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The evolution of host-symbiont dependence

Fisher, Roberta M.; Henry, Lee M.; Cornwallis, Charlie K. LU ; Kiers, E. Toby and West, Stuart A. (2017) In Nature Communications 8.
Abstract

Organisms across the tree of life form symbiotic partnerships with microbes for metabolism, protection and resources. While some hosts evolve extreme dependence on their symbionts, others maintain facultative associations. Explaining this variation is fundamental to understanding when symbiosis can lead to new higher-level individuals, such as during the evolution of the eukaryotic cell. Here we perform phylogenetic comparative analyses on 106 unique host-bacterial symbioses to test for correlations between symbiont function, transmission mode, genome size and host dependence. We find that both transmission mode and symbiont function are correlated with host dependence, with reductions in host fitness being greatest when... (More)

Organisms across the tree of life form symbiotic partnerships with microbes for metabolism, protection and resources. While some hosts evolve extreme dependence on their symbionts, others maintain facultative associations. Explaining this variation is fundamental to understanding when symbiosis can lead to new higher-level individuals, such as during the evolution of the eukaryotic cell. Here we perform phylogenetic comparative analyses on 106 unique host-bacterial symbioses to test for correlations between symbiont function, transmission mode, genome size and host dependence. We find that both transmission mode and symbiont function are correlated with host dependence, with reductions in host fitness being greatest when nutrient-provisioning, vertically transmitted symbionts are removed. We also find a negative correlation between host dependence and symbiont genome size in vertically, but not horizontally, transmitted symbionts. These results suggest that both function and population structure are important in driving irreversible dependence between hosts and symbionts.

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Please use this url to cite or link to this publication:
author
organization
publishing date
type
Contribution to journal
publication status
published
subject
in
Nature Communications
volume
8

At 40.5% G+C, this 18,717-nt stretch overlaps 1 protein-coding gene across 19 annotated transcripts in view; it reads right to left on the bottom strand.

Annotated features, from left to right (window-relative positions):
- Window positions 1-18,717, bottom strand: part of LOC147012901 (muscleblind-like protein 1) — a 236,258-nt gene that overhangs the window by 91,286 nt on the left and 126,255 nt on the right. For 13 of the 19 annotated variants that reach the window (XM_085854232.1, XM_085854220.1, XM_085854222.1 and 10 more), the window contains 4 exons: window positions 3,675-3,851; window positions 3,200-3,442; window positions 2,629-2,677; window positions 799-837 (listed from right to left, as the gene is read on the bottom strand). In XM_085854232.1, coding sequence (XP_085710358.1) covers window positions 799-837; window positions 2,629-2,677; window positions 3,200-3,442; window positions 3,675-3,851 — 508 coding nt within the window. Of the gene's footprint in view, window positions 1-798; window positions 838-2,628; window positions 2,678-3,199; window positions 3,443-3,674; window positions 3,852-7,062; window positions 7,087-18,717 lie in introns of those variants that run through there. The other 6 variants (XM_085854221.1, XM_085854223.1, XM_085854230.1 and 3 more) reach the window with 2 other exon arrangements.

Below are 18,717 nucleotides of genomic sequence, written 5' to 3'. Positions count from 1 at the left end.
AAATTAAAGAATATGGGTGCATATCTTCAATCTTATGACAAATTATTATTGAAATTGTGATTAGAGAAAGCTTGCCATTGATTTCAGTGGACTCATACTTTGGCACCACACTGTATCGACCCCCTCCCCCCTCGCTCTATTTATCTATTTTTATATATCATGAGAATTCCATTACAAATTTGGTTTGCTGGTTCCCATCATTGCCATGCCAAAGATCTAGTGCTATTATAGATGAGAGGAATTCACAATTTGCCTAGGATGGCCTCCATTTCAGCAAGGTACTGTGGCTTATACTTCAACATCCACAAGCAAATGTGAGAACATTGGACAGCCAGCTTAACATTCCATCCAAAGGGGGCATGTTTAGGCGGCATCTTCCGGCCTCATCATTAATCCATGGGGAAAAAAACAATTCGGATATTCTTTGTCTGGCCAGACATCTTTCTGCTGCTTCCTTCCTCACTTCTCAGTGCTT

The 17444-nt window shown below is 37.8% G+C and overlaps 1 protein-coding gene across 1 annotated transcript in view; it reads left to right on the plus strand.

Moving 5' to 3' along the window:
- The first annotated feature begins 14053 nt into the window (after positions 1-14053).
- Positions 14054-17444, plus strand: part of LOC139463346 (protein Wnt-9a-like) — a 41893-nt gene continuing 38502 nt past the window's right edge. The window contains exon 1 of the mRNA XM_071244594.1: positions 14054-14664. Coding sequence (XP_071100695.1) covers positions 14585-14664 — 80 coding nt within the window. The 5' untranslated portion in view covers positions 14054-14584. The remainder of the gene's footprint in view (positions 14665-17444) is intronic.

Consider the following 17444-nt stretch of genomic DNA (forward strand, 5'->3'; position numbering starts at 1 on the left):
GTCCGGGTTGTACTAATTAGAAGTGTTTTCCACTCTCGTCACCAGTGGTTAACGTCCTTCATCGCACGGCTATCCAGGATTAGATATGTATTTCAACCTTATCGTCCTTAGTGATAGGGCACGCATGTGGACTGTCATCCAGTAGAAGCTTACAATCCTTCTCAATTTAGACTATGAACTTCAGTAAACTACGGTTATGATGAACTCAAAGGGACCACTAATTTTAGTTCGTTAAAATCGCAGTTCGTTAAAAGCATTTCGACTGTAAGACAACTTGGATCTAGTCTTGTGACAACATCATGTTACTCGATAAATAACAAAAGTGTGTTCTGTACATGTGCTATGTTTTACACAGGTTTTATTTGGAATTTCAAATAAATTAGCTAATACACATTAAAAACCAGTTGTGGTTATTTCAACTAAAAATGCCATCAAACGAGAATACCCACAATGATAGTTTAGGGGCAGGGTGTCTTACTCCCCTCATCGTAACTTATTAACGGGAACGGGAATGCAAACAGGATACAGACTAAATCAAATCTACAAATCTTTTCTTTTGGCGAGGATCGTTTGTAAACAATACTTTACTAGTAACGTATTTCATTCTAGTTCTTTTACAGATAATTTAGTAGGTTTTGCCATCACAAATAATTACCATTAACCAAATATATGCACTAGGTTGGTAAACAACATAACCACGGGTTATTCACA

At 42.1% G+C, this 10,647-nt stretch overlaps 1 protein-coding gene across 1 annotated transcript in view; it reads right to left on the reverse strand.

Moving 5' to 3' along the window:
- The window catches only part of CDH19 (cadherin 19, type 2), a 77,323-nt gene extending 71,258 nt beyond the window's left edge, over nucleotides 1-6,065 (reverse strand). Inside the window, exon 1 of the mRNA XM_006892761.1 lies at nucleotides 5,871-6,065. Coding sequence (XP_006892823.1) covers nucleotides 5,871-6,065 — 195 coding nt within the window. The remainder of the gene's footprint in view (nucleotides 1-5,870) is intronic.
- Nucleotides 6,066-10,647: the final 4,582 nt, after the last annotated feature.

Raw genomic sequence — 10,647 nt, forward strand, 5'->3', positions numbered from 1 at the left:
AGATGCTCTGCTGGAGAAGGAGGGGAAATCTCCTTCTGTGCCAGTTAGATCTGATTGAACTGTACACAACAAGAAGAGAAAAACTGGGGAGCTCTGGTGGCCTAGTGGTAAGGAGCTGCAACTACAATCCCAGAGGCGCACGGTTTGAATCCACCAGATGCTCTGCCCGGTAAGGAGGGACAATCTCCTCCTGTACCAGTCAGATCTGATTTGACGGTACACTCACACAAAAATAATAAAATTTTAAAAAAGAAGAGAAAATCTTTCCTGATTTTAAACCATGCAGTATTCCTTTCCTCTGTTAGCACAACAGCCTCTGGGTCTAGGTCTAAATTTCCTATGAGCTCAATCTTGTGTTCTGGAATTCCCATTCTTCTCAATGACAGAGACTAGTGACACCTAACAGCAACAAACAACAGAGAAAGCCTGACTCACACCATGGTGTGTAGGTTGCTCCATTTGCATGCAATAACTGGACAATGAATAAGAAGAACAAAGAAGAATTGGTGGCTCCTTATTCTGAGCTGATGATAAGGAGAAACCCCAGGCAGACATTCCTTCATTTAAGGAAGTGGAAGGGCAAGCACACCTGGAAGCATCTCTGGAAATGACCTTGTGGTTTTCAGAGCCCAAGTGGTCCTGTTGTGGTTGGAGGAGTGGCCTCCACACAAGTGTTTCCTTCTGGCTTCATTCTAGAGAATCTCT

publisher
Nature Publishing Group
external identifiers
  • scopus:85021705075
  • wos:000404643700001
ISSN
2041-1723
DOI
10.1038/ncomms15973
language
English
LU publication?
yes
id
e37baf6d-0538-49e0-a879-03aa6e8b808b
date added to LUP
2017-07-18 14:35:13
date last changed
2017-09-18 11:38:33
@article{e37baf6d-0538-49e0-a879-03aa6e8b808b,
  abstract     = {<p>Organisms across the tree of life form symbiotic partnerships with microbes for metabolism, protection and resources. While some hosts evolve extreme dependence on their symbionts, others maintain facultative associations. Explaining this variation is fundamental to understanding when symbiosis can lead to new higher-level individuals, such as during the evolution of the eukaryotic cell. Here we perform phylogenetic comparative analyses on 106 unique host-bacterial symbioses to test for correlations between symbiont function, transmission mode, genome size and host dependence. We find that both transmission mode and symbiont function are correlated with host dependence, with reductions in host fitness being greatest when nutrient-provisioning, vertically transmitted symbionts are removed. We also find a negative correlation between host dependence and symbiont genome size in vertically, but not horizontally, transmitted symbionts. These results suggest that both function and population structure are important in driving irreversible dependence between hosts and symbionts.</p>},
  articleno    = {15973},
  author       = {Fisher, Roberta M. and Henry, Lee M. and Cornwallis, Charlie K. and Kiers, E. Toby and West, Stuart A.},
  issn         = {2041-1723},
  language     = {eng},
  month        = {07},
  publisher    = {Nature Publishing Group},
  series       = {Nature Communications},
  title        = {The evolution of host-symbiont dependence},
  url          = {http://dx.doi.org/10.1038/ncomms15973},
  volume       = {8},
  year         = {2017},
}